Harold Ramis, best known for appearing in “Ghostbusters” and directing comedic films “Groundhog Day,” “National Lampoon’s Vacation,” and “Caddyshack,” died at the age of 69 early Monday.
Ramis died from complications of autoimmune inflammatory vasculitis, which is a rare disease that involves swelling of the blood vessels, according to his wife Erica Mann.
A Chicago native, Ramis moved back to his hometown area with his family in 1996. “I feel like I represent the city in a certain way,” he said.
In 2010 Ramis began having health problems following an infection that ultimately caused his rare condition.
A true comedy Renaissance man, Ramis was a powerful influence in his field, writing the 1978 classic “Animal House,” writing and appearing in the 1984 hit “Ghostbusters,” and writing and directing the 1999 award-winning comedy “Analyze This” (as well as the 2002 followup “Analyze That”).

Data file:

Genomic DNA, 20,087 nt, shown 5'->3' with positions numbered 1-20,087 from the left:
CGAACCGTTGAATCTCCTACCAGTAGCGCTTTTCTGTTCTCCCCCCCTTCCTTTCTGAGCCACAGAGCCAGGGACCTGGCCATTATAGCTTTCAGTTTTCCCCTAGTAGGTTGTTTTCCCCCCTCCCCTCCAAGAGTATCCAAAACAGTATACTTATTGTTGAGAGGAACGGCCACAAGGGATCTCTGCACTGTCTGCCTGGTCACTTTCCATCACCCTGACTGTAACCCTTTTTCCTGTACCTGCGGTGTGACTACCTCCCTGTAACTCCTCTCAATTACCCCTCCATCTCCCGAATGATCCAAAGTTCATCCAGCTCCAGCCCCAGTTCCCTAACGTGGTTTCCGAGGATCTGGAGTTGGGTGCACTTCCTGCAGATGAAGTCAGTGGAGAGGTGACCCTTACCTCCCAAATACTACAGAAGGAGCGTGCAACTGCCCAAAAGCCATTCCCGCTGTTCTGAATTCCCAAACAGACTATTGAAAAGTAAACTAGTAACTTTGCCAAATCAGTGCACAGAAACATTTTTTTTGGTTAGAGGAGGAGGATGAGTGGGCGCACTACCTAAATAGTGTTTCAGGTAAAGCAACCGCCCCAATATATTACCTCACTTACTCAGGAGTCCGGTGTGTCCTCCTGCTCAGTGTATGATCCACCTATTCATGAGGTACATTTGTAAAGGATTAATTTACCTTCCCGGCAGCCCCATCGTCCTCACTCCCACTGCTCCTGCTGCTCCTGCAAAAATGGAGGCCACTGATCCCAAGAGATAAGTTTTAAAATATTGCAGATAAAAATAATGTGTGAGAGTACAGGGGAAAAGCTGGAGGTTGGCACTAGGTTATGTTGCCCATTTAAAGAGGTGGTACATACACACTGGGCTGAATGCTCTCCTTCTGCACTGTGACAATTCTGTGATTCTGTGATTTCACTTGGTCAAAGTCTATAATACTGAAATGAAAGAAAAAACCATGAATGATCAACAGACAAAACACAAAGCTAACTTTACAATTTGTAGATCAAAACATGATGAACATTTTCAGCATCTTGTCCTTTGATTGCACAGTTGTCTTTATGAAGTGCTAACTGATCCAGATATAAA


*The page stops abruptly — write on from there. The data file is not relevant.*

Ramis’ roots in humor date back to his college years at Washington University in St. Louis, when he wrote parodies for the stage. After graduating, he moved back to Chicago. And by the early ’70s he was sharing the stage at Second City with John Belushi and other fellow collaborators, also launching skit comedy show “SCTV.” In 1974, Ramis, Belushi, and Bill Murray moved to New York with other performers from the famed Chicago comedy troupe to do “The National Lampoon Radio Hour.”
Ramis’ big-screen break came when he wrote the seminal 1978 frat house comedy “National Lampoon’s Animal House,” starring Belushi. From there, Ramis wrote 1979′s “Meatballs,” starring his other creative collaborator, Bill Murray — with whom he would go on to “Caddyshack,” “Stripes,” “Ghostbusters,” and “Groundhog Day.”
Ramis’ signature style that mixes both ludicrous and insightful humor has influenced a generation of artists. “Meet the Parents” director Jay Roach has cited Ramis’ impact on him along with Adam Sandler, and Peter and Bobby Farrelly (“Dumb and Dumber,” “There’s Something About Mary”). The late actor-writer-director also influenced Judd Apatow, who cast Ramis in memorable roles in “Knocked Up” and “Walk Hard: The Dewey Cox Story.”
Ramis leaves behind his wife, Erica Mann, and three children.
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